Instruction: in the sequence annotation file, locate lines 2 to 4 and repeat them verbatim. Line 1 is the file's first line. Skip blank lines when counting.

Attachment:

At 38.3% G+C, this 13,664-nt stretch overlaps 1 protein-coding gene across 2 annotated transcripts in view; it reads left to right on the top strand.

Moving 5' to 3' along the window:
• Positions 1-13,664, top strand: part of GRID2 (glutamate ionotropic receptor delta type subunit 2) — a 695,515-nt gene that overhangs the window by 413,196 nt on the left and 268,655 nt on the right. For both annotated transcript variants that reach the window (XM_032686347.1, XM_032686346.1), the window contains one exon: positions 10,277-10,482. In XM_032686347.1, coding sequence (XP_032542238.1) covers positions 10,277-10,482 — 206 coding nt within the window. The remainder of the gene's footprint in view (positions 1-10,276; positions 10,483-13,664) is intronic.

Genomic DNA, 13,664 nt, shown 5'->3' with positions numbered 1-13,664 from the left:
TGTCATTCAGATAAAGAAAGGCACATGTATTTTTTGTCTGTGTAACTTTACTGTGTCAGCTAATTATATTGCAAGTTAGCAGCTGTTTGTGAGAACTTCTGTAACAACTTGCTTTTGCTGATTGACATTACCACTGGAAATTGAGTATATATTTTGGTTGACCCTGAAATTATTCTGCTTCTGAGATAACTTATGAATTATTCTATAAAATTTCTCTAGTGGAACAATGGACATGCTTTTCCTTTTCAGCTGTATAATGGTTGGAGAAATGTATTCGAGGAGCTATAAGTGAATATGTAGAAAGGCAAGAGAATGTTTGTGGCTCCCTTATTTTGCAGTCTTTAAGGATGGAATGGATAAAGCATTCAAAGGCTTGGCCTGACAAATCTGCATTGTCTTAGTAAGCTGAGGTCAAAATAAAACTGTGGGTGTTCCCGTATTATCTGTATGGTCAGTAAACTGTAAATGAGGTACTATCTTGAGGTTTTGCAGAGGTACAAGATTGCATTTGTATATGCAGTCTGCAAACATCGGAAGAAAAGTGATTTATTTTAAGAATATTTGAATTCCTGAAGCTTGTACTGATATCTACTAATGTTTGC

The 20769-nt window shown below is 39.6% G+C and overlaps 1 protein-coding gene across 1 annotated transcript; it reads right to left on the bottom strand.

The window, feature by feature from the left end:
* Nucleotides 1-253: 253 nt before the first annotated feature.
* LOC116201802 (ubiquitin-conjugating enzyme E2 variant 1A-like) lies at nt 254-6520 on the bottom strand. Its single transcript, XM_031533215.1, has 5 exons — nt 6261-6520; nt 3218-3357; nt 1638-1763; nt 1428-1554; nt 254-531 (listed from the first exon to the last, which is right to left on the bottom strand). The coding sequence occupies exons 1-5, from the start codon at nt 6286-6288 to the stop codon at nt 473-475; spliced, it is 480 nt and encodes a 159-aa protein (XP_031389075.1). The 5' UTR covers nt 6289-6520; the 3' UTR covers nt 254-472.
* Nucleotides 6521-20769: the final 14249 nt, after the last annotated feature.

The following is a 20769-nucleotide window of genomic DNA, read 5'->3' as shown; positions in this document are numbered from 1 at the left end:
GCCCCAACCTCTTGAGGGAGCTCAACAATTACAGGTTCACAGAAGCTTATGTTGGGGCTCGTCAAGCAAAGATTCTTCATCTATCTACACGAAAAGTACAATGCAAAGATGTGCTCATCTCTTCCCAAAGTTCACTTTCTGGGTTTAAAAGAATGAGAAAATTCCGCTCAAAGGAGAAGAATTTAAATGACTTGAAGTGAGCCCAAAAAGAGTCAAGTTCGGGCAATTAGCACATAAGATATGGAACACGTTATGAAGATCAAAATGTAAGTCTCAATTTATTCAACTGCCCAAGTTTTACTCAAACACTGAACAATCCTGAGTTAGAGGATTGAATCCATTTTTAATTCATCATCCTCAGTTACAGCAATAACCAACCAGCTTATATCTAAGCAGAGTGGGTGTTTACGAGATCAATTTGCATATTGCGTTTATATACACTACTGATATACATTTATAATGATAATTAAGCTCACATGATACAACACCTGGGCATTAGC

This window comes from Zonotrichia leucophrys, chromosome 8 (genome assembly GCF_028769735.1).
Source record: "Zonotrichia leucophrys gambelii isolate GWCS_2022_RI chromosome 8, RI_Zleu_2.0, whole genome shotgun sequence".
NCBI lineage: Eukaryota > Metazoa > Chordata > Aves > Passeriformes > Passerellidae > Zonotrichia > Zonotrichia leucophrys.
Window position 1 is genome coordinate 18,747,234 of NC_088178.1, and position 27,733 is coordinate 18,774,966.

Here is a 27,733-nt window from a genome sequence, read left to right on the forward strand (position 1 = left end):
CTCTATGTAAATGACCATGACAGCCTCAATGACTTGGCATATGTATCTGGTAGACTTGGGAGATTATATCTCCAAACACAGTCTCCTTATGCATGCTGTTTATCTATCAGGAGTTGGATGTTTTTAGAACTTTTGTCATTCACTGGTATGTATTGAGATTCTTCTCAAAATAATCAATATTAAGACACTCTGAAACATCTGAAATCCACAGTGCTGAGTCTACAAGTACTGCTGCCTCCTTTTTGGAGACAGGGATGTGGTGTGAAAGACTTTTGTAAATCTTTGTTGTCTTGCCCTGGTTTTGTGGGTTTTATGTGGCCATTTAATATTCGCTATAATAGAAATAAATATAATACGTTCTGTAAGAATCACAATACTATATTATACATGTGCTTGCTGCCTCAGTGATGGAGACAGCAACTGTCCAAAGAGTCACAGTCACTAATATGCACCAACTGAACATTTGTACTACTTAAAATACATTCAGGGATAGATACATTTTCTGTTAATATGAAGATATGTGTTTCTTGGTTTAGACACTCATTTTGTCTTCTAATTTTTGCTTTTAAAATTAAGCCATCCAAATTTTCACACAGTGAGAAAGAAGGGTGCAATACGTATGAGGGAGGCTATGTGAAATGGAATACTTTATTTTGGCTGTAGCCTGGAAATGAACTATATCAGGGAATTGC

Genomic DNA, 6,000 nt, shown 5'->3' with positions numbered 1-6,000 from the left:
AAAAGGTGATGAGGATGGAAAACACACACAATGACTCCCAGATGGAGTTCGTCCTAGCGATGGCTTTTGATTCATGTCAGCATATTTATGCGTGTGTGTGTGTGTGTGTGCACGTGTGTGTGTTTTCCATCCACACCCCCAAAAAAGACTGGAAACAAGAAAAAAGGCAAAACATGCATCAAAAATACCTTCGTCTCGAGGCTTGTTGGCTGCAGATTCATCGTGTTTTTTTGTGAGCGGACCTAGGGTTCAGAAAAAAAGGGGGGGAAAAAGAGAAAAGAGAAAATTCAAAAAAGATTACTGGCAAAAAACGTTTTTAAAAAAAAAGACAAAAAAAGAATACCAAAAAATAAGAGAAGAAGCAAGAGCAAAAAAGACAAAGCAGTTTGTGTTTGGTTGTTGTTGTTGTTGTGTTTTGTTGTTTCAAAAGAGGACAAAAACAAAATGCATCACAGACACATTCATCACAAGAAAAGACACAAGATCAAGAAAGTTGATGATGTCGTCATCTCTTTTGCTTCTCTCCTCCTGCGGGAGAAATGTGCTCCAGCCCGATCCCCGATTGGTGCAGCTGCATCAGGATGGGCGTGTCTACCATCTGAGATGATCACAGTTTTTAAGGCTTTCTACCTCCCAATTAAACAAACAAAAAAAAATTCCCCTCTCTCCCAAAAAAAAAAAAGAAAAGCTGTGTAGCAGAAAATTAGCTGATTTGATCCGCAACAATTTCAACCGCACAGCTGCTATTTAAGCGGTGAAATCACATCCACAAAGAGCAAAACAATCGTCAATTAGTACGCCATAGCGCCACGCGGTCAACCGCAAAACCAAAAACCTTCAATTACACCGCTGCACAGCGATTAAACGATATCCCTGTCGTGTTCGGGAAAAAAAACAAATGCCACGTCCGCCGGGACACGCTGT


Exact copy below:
Moving 5' to 3' along the window:
• Positions 1-13,664, top strand: part of GRID2 (glutamate ionotropic receptor delta type subunit 2) — a 695,515-nt gene that overhangs the window by 413,196 nt on the left and 268,655 nt on the right. For both annotated transcript variants that reach the window (XM_032686347.1, XM_032686346.1), the window contains one exon: positions 10,277-10,482. In XM_032686347.1, coding sequence (XP_032542238.1) covers positions 10,277-10,482 — 206 coding nt within the window. The remainder of the gene's footprint in view (positions 1-10,276; positions 10,483-13,664) is intronic.

Genomic DNA, 13,664 nt, shown 5'->3' with positions numbered 1-13,664 from the left: